13 December, 2009

Home server based on Ubuntu Server 9.10

I have just bougth a new HW to replace my pretty outdated home server and decided to install Ubuntu server on it. The hardware itself is a standard desktop PC, with and Athlon II X2 CPU and 4 Gigabytes of RAM. This amount of RAM is only needed because I plan to run Virtual Machines on the server, which is consuming a lot of memory. I have 3 SATA disks in the machine one with 250G and two each 1T. The 250G disk is ment for the system, while the 2 bigger disks will form the 2T data storage part.

The basic networking funcions like DHCP, DNS are provided by a Ericsson W25 3G router so this server is mainly to provide storage for the Windows and Linux computers at home. As a server running continuosly consumes a lot of power, this server can be remotely shut down and waken up, to run only when it is needed.

So here are the steps of the installation:

  1. Install Base System: Download the Ubuntu Server 9.10 64 bit version and do a standard installation. I have used a 20 G install partition and accepted the 10 G swap partition. When selecting the options, I went fo LAMP server, Open SSH, Samba server. I was thinking about installing the virtual machine host, but finaly decided to go for VMWare Server, which may be easier to use.
  2. Install WEBMin: To have an easy to use administration interface, install Webmin based on this guide: http://www.ubuntugeek.com/ubuntu-serverinstall-gui-and-webmin-in-ubuntu-810-intrepid-ibex-guide.html
  3. Create a Logical Volume for data: Now for the data disks we will use logical volume management (LVM2), later this will make it easier to add or remove hard disks, without having to backup all data. For this we need to add the module lvm2 with the following code:
    sudo apt-get lvm2
    After this on the Webmin interface press "refresh-modules", then goto the Hardware/Logical Volume Management and first create a Volume Group, by adding the first 1T hard disk, the go the the Physical disk part and add the second 1T hard disk. Now you have a Volume Group with 2 T space, now add a logical volume to it, ocupying all space. Before adding the physical disks to the volume group, you may need to create a single partition on the, ocupying all space. I have used the name "disks" to the Volume Group and "data" for the Logical Volume, this way, the created 2T volume can be accessed under /dev/disks/data.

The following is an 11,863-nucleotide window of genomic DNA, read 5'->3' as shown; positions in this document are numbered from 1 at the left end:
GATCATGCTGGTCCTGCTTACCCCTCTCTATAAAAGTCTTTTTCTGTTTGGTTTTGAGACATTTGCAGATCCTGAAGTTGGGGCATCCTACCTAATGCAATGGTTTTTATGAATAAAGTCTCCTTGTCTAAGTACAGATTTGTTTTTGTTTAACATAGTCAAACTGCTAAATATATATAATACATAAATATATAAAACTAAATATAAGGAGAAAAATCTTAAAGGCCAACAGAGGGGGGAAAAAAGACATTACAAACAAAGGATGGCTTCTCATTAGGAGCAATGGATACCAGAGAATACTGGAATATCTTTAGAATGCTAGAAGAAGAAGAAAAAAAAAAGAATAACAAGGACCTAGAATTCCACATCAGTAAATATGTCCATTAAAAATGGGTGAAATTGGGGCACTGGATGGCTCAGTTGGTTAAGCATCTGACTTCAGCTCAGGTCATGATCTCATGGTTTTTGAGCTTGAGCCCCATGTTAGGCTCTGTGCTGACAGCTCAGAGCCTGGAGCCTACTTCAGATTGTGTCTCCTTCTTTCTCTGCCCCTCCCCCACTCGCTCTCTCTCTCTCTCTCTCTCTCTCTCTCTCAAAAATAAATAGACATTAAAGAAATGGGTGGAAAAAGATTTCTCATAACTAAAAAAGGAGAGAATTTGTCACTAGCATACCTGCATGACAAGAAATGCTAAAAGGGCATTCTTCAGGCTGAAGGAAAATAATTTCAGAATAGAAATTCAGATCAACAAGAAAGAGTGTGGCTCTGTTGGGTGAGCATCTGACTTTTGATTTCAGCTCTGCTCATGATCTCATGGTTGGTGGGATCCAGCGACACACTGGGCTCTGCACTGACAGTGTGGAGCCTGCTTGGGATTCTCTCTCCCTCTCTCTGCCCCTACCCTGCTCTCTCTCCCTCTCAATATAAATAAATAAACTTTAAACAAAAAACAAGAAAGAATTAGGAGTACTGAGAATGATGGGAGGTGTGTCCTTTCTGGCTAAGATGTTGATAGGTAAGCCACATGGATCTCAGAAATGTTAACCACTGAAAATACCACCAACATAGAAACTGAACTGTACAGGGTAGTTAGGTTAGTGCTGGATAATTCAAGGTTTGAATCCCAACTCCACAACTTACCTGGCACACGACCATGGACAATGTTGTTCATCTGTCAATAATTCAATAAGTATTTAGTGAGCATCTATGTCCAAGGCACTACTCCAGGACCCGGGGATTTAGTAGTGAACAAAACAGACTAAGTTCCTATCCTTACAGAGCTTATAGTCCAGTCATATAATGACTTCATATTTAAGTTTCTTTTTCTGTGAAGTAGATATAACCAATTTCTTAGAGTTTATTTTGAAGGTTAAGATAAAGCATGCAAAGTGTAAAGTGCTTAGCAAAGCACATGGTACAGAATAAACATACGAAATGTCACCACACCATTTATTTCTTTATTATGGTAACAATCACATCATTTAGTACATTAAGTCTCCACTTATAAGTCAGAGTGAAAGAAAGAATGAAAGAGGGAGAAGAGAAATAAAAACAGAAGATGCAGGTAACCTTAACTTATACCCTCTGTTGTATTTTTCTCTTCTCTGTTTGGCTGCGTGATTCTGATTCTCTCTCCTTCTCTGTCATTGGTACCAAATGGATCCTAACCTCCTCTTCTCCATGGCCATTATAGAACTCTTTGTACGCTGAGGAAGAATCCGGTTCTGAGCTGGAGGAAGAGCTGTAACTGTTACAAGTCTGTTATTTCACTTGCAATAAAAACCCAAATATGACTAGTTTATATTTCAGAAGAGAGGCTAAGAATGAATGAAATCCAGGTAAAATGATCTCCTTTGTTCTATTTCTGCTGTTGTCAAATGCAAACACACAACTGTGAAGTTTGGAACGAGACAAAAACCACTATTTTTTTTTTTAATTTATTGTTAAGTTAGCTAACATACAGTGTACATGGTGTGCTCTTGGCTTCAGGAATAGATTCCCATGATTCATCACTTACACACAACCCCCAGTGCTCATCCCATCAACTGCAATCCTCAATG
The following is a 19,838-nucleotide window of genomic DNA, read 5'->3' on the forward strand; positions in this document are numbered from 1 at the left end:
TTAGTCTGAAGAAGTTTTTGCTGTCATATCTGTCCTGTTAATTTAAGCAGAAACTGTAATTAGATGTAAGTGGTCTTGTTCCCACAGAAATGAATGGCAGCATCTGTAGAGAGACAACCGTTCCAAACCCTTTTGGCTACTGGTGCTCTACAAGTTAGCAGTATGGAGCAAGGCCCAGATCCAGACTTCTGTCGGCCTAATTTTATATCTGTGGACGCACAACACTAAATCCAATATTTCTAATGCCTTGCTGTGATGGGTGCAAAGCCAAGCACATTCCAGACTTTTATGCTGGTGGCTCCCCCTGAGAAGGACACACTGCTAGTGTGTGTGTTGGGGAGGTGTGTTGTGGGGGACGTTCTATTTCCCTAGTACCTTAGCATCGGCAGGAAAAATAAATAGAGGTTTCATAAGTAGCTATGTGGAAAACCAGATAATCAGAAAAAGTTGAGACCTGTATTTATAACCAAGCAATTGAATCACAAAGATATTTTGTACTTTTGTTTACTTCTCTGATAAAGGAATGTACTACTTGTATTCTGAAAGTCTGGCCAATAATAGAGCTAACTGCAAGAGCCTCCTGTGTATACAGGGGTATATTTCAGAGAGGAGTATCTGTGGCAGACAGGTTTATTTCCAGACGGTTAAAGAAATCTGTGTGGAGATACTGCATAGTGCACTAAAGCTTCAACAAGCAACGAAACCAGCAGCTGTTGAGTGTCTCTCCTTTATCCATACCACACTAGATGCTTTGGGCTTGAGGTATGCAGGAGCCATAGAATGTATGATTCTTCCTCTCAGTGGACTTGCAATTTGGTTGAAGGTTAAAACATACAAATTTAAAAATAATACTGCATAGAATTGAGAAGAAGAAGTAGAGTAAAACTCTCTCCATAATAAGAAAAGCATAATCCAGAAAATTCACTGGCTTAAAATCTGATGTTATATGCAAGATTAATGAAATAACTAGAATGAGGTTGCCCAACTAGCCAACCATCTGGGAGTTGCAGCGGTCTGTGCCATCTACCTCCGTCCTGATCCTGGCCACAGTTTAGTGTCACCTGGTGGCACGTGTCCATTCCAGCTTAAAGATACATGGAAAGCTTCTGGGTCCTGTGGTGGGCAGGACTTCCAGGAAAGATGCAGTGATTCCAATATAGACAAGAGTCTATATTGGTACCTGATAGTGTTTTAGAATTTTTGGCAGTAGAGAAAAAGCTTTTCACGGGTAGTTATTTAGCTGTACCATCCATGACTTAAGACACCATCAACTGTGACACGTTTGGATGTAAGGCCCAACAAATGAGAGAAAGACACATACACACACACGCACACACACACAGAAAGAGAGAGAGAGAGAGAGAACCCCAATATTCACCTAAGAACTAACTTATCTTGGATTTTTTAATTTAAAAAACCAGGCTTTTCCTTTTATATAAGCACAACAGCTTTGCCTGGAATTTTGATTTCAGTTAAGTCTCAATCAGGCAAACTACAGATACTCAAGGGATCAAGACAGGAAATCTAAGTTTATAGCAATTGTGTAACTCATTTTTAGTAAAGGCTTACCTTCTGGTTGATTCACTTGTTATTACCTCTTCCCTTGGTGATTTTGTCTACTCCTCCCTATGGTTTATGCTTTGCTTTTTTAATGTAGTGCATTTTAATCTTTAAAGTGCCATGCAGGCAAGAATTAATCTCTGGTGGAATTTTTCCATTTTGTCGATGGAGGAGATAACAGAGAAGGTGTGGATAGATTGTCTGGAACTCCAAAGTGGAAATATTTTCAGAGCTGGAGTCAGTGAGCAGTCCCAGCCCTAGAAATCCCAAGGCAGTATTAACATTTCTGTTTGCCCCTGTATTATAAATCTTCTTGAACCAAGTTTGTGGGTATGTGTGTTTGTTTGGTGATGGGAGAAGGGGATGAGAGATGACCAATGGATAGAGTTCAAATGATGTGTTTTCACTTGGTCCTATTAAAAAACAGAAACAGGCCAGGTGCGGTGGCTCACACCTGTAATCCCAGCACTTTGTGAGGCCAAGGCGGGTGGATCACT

4. Format the data disk: Unfortunately webmin do not support exfs4 so we have to format the disk by ourselves, with the following command:
    mkfs.ext4 /dev/disks/data
    We do not want the disk checking to run on startup and we don't need to reserve any space on the volume, so we adjust it:
    tune2fs -r 0 -c 0 -i 0 /dev/disks/data
  5. Creating users: In my setup every user has teh same access rights on the data volume, and this is achieved, by putting everyone to the "users" group and adding write access for this group to all files. For this we need to create one account for each family member and add them to the users group, this can be easily done on the Webmin web interface.
  6. Mounting the new disk: First create a directory "/media/data" as root then add the following line to /etc/fstab:
    /dev/disks/data /media/data ext4 defaults 0 2
    Now check if the volume was really mounted.
    sudo mount -a
    If it mounts well, then let's create a subdirectory for storing user data:
    sudo mkdir /media/data/UserData
    sudo chown youraccount:users /media/data/UserData
    chmod 0775 /media/data/UserData
  7. Setting up Samba: Samba is neede to provide access to Windows computers. The default setups is already working after installation, what we need to do is to share the UserData directory and add users to Samba.
    The simplest way of adding users is to use WEBMin and in the Servers/Samba use the Convert unix users menu. The dafult settings are Ok, we just need to run the import.
    With shares we need to add one share for the data volume. There are two spacial aspects, in the access permissions for the share you should enable write access and in the file permission part you should chane both file and directory permission to 0775 to give other family member the possibility to write the files.
We are now done with the first part, what remains is to create a small web interface to check the disk usage and to be able to hibernate the system. I will write about that in a next post.

2 comments:

Anonymous said...

You made a 10 GB swap partition?! Why so large?

Lacó said...

Actually that was proposed by the installer and I had no problem with it.
For the main partition I prefer to keep it relatively small because I use to do complete partition backups and the 20G is better than 200G :-)